Director: Susanna White
Cast: Emma Thompson, Rhys Ifans, Maggie Gyllenhaal
"When you need me but do not want me, then I must stay. When you want me but do not need me, then I must go". So spake Nanny McPhee (Thompson) back in 2005. Now she's back again to say it all over again. Need a bumpy-faced old lady to teach your kids five lessons and gradually transform into Emma Thompson? Mrs Green (Gyllenhaal) does. And Nanny McPhee's the woman for the job.
You see Mrs Green has a farm to run. And the man of the house is off playing soldiers in WWII. So she's left alone with her three children, their two snotty cousins, and a bunch of prize piglets. While she looks to sell them on and fund her family life, her evil brother (Ifans) is waiting in the wings with a contract and pen to sign, wanting to take over the whole farm. As far as family drama goes, it's hardly The Archers.
Still, things trot along with Thompson's trademark make-up and her Sweet And Educational Screenplay for Young Children. But between Gyllenhaal's Thompson-like English accent and the children's earnest over-acting, Nanny McPhee and the Big Bang ends up far too wholesome for modern audiences; in a time of films with names like How to Train your Dragon, Nanny McPhee and The Magic Stick hardly works with such twee humour. Flying Pigs! Maggie Smith sitting on a cow pat! It's nice to have something that isn't a Pixar rip-off, but you can still lay on "the magic" a bit thick.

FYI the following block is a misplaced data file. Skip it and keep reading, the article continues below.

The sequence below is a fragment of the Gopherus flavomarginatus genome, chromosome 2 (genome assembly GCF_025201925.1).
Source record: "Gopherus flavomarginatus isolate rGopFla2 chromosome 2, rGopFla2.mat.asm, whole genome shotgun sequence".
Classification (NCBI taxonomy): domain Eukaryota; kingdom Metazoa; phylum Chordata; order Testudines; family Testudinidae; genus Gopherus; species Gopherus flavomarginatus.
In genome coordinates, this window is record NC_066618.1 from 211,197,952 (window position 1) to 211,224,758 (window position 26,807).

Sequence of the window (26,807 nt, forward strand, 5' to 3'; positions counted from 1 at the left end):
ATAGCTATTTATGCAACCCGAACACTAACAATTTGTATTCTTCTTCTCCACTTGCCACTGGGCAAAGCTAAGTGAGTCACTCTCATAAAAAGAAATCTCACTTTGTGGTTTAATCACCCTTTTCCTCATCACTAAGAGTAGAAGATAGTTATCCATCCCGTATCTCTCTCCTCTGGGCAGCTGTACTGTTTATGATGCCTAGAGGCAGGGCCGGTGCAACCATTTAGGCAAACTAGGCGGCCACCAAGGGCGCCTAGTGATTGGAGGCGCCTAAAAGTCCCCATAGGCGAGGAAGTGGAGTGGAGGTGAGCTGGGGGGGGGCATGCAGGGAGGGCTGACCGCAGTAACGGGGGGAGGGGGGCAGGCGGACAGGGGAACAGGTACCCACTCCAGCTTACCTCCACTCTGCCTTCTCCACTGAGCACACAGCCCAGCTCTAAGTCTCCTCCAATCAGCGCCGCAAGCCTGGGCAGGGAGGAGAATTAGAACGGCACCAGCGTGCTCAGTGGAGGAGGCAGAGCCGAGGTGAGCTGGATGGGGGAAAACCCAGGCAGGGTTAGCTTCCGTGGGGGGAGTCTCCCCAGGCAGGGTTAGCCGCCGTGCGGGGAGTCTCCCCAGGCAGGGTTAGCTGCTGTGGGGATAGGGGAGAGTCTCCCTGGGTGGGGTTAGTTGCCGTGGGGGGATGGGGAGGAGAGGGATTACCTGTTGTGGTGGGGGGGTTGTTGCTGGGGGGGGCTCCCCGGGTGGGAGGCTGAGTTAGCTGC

There are some laughs, admittedly. But all three of them come straight from Bill Bailey, who turns up as a guy with a strange fondness for pigs ("I had a pig once who could play Scrabble"). The rest of it lacks the first film's dark, twisted humour. The visuals are alright and Raiph Fiennes briefly appears as a wonderfully pompous British General, but Nanny McPhee is sorely in need of a spark. 99 minutes in and it never comes. What we get instead is Ewan McGregor walking over the top of a hill all ready to snog Maggie Gyllenhaal. Presumably the big bang comes later.
"When you need me but do not want me, then I must stay. When you want me but do not need me, then I must go". Nanny McPhee's return is a sanitary and safe sequel for small children. But this time round, we don't really want her, or need her.